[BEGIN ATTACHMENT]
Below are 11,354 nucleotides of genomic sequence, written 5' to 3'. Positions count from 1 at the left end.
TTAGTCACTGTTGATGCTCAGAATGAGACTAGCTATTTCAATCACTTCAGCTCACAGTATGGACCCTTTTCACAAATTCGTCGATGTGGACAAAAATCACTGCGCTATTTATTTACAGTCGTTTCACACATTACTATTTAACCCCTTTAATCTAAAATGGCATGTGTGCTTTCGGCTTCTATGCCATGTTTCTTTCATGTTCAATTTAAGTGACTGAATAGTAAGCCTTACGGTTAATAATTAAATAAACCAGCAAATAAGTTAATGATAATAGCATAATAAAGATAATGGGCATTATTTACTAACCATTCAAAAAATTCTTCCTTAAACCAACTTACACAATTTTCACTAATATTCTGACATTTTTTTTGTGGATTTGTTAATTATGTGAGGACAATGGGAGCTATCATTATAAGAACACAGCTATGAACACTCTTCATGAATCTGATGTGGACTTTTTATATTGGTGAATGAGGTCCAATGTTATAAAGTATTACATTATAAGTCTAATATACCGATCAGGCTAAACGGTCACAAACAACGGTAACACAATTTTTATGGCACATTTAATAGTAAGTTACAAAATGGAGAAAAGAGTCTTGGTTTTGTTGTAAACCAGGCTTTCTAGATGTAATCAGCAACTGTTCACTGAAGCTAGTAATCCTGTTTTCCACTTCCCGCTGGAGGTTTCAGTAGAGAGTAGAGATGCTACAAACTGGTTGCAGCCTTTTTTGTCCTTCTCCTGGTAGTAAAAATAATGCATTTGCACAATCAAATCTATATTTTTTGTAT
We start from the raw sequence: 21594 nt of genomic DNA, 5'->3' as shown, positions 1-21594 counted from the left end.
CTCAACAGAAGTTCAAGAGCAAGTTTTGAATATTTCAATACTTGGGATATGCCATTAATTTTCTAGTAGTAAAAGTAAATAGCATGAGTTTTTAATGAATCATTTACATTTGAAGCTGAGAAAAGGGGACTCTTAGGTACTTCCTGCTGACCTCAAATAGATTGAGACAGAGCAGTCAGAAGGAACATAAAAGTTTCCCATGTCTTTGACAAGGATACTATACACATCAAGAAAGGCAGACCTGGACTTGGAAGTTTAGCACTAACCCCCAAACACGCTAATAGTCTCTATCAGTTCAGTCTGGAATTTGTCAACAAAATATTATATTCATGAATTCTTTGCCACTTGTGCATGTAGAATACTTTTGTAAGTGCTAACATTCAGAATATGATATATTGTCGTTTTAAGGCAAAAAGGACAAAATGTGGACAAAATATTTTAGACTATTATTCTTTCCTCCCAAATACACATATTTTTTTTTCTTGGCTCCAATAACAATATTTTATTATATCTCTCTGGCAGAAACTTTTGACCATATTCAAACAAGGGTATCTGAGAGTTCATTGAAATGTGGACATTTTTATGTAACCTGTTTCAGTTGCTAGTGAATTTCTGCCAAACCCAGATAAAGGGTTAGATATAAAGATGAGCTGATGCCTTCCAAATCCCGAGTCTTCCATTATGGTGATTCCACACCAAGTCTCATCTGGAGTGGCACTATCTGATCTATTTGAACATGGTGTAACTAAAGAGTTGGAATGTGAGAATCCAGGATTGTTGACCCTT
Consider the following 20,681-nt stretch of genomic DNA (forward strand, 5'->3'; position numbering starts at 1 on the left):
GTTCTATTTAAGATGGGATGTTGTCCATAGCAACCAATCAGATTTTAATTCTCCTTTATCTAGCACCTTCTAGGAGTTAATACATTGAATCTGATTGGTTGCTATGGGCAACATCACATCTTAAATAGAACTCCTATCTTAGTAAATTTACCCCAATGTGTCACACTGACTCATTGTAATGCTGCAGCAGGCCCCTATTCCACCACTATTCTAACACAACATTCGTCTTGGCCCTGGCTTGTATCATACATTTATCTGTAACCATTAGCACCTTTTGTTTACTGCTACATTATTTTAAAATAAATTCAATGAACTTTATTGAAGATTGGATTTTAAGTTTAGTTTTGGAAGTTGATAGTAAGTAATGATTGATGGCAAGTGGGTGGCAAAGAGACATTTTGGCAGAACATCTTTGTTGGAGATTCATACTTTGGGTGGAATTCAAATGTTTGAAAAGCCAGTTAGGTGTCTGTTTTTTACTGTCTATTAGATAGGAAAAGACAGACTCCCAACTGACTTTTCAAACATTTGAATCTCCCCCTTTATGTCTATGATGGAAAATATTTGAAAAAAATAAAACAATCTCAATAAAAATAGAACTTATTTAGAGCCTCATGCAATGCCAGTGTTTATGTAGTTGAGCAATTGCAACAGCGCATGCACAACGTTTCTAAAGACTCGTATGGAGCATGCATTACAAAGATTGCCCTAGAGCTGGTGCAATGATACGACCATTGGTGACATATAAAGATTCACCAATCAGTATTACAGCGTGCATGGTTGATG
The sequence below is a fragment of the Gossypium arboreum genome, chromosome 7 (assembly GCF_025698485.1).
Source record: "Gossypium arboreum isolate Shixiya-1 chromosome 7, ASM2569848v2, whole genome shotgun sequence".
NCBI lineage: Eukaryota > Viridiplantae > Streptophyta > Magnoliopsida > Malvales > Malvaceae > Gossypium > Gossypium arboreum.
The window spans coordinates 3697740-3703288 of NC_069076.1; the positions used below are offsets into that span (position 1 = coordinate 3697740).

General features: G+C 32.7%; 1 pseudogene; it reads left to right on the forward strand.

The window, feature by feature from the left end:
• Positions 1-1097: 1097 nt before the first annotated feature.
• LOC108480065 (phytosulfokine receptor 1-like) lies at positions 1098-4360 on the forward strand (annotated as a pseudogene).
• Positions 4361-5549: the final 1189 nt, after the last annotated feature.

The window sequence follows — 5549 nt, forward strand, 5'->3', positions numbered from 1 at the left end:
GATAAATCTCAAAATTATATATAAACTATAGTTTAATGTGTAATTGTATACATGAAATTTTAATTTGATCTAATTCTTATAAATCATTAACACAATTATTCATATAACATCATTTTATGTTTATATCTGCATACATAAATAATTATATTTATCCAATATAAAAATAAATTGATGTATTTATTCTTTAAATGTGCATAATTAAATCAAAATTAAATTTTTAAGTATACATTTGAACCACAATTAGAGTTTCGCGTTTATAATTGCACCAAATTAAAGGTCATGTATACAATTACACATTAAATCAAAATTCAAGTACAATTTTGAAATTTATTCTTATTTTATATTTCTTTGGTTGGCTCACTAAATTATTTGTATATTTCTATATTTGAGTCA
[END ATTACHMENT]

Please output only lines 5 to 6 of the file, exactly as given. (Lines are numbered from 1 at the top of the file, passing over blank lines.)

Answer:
Consider the following 20,681-nt stretch of genomic DNA (forward strand, 5'->3'; position numbering starts at 1 on the left):
GTTCTATTTAAGATGGGATGTTGTCCATAGCAACCAATCAGATTTTAATTCTCCTTTATCTAGCACCTTCTAGGAGTTAATACATTGAATCTGATTGGTTGCTATGGGCAACATCACATCTTAAATAGAACTCCTATCTTAGTAAATTTACCCCAATGTGTCACACTGACTCATTGTAATGCTGCAGCAGGCCCCTATTCCACCACTATTCTAACACAACATTCGTCTTGGCCCTGGCTTGTATCATACATTTATCTGTAACCATTAGCACCTTTTGTTTACTGCTACATTATTTTAAAATAAATTCAATGAACTTTATTGAAGATTGGATTTTAAGTTTAGTTTTGGAAGTTGATAGTAAGTAATGATTGATGGCAAGTGGGTGGCAAAGAGACATTTTGGCAGAACATCTTTGTTGGAGATTCATACTTTGGGTGGAATTCAAATGTTTGAAAAGCCAGTTAGGTGTCTGTTTTTTACTGTCTATTAGATAGGAAAAGACAGACTCCCAACTGACTTTTCAAACATTTGAATCTCCCCCTTTATGTCTATGATGGAAAATATTTGAAAAAAATAAAACAATCTCAATAAAAATAGAACTTATTTAGAGCCTCATGCAATGCCAGTGTTTATGTAGTTGAGCAATTGCAACAGCGCATGCACAACGTTTCTAAAGACTCGTATGGAGCATGCATTACAAAGATTGCCCTAGAGCTGGTGCAATGATACGACCATTGGTGACATATAAAGATTCACCAATCAGTATTACAGCGTGCATGGTTGATG